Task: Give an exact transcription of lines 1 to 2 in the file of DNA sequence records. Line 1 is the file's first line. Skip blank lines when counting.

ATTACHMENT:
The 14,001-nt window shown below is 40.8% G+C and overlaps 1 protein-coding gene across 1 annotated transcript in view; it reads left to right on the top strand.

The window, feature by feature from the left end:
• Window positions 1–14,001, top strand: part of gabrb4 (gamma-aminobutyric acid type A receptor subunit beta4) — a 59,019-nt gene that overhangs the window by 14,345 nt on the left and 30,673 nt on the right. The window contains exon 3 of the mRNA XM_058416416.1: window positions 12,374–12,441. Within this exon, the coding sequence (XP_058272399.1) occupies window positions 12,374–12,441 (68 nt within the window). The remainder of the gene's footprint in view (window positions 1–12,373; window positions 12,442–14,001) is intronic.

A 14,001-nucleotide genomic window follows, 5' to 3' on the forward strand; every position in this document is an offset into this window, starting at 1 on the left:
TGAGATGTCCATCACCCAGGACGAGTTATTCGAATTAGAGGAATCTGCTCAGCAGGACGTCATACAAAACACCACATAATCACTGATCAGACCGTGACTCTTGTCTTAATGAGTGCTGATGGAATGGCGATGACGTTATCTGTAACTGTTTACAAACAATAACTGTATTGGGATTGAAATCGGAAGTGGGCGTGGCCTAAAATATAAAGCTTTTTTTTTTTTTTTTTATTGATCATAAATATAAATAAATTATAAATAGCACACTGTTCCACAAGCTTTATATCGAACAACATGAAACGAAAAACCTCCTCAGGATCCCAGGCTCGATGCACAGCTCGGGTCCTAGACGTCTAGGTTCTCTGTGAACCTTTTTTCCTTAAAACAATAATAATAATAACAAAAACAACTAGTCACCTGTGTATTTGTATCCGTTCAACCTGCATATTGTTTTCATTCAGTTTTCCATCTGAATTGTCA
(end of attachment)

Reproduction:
The 14,001-nt window shown below is 40.8% G+C and overlaps 1 protein-coding gene across 1 annotated transcript in view; it reads left to right on the top strand.

The window, feature by feature from the left end: